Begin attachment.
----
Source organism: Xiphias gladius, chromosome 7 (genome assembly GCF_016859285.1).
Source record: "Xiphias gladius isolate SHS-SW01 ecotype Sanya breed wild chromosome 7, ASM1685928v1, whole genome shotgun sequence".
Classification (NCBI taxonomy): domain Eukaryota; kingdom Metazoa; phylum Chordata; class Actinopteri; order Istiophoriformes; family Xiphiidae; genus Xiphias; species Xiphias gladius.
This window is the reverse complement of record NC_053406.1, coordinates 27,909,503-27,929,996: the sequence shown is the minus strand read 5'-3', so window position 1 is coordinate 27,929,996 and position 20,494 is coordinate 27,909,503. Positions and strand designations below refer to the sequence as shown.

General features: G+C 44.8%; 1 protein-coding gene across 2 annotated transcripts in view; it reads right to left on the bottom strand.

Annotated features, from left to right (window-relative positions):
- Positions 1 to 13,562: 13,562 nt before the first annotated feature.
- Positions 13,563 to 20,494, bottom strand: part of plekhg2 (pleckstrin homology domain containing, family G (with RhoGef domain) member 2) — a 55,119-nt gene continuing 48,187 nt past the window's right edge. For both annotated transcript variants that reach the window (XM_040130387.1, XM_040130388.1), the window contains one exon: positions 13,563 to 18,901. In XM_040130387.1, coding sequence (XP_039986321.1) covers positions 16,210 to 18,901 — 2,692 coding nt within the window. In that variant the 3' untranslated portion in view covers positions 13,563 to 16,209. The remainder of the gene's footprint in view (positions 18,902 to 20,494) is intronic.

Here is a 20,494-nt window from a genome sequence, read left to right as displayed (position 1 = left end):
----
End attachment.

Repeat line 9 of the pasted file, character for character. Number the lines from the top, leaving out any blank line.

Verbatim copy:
Here is a 20,494-nt window from a genome sequence, read left to right as displayed (position 1 = left end):